Insofar as painting is a matter essentially of color, it is significant that Tumi’s piece does so happily without composition, or practically even form as such. Significantly, in selecting video monitors for his Edinburgh installation, he was unconcerned with the proportions of the screens, beyond avoiding the current fad for an exaggeratedly wide, supposedly panoramic, mail-slot format, whose eccentricity makes such a distracting point of its shape. There is effectively nothing of line in the thing at all. Even the edge of a second color as it swamps the first has no special linear character, as it could be stretched without consequence to fit any proportion of screen. And if there were any, the first would not be the famous “fifth line” of studio talk, conceived as following the four edges of the defining rectangle, but only the first.
Color, which I always think has been too readily pronounced a secondary quality by the philosophers, is definitely primary in this work, being literally all there is to look at (each successive “wipe” being too quick to have significance as cropped). By the middle of each episode, with one or another color filling the screen, there is no quantitative aspect except time; for as the paint dries, its hue is distilled as simply all that is there. For once nothing is owed to perceptible physical extension (what a relief), which is to say, to the presumably and presumptuously “primary” condition of a solid having length and breadth—as if liquids and gases were any less “physical.” Tumi’s “Seven Leftover Monochromes” reminds us, however, that it is paint as a fluid suspension of pigment that makes for painting as such.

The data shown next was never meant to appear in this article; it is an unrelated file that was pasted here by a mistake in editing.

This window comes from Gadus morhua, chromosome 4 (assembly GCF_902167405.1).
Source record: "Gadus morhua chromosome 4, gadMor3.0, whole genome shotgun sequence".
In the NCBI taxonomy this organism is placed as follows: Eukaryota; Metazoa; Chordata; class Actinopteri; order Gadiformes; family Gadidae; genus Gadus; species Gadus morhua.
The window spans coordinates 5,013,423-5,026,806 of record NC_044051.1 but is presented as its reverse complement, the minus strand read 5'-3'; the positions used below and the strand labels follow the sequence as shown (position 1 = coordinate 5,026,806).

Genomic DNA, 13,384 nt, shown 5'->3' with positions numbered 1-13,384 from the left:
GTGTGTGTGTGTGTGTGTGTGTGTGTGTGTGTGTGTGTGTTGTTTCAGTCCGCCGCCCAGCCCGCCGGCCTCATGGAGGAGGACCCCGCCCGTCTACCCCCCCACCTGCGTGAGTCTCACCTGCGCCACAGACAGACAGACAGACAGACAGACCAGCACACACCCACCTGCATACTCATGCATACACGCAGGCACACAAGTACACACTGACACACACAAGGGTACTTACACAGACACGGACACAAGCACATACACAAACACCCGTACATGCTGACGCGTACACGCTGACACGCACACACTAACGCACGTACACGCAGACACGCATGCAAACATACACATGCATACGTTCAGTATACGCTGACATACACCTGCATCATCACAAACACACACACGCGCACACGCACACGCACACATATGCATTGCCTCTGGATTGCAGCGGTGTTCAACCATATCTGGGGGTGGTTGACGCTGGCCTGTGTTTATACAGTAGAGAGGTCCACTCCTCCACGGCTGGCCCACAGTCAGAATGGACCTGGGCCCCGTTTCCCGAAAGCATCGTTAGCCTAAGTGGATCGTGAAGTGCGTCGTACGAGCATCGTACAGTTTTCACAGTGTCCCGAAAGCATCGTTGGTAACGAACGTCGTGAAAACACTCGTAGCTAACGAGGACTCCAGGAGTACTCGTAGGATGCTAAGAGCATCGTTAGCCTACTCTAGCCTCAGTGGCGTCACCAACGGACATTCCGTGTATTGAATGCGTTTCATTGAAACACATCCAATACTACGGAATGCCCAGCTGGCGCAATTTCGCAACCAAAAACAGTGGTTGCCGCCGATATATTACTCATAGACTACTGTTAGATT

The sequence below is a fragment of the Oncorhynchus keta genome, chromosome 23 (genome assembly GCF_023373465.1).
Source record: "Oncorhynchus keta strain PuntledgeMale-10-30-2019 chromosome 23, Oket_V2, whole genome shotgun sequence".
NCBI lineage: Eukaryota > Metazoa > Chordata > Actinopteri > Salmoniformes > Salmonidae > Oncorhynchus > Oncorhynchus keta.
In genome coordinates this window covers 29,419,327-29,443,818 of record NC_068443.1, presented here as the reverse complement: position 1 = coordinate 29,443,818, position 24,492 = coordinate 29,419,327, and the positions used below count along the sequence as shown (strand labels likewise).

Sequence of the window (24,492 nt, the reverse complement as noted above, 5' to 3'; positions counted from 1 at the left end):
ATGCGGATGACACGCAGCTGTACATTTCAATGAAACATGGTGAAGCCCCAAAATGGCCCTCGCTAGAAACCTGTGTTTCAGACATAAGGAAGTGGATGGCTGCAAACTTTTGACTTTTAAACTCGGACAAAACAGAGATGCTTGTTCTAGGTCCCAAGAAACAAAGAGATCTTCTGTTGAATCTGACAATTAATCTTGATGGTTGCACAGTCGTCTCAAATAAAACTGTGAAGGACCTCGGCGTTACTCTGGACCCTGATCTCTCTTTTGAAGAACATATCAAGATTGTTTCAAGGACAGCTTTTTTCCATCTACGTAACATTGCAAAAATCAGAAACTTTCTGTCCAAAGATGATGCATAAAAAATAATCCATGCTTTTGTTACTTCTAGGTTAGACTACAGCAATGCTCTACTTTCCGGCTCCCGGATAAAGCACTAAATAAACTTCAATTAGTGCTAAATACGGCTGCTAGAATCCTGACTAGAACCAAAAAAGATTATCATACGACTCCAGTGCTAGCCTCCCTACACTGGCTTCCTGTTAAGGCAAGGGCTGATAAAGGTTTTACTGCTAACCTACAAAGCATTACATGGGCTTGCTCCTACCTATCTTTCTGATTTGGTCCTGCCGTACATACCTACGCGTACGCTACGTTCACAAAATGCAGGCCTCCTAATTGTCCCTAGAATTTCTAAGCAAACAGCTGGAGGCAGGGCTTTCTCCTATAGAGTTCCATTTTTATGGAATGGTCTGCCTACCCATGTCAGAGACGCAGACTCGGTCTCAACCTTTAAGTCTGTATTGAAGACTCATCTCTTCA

“Seven Leftover Monochromes” also reminds me of how it was needlessly frustrating of Wittgenstein, in his late Remarks on Color, to follow the British habit of failing to distinguish, as Americans commonly do, between “color” as pigment (as with the German Farbstoff), and “color” as hue (Farbung, or better, Ton, if not Kolorit). Just try to make full sense of such a sentence of the Remarks as this: “Gray or a weakly-illuminated or luminous white can in one sense be the same colour, for if I paint the latter I may have to mix the former on the palette.” The irrationality tolerated in the British usage, which plagues Wittgenstein’s text, can be highlighted by analogy: to speak of a paintbox as a box of “colours” strikes Americans as only a little less absurd than speaking of a basket of smells. Tumi’s video may actually help to clear this up, because attending to the drying of the paint entails seeing very material colored pigment turn gradually, though again and again, into pure, video-detached hue.
It happens that Tumi Magnússon was unfamiliar with the Anglo-American expression “watching paint dry”—like “watching grass grow”—despite his coming from a place where one might expect to complain of having to watch the grass grow—or the ice melt. No matter: that would be all there was to his installation, were it not so substantially concerned with how paint makes for painting. A video installation, yes; but it is also a lyrical visual poem or song of sorts, or rather, song-cycle, made out of and about painting’s paint.
About the Author
Joseph Masheck, a professor of art history at Hofstra, is also Centenary Fellow of Edinburgh College of Art (2006-10).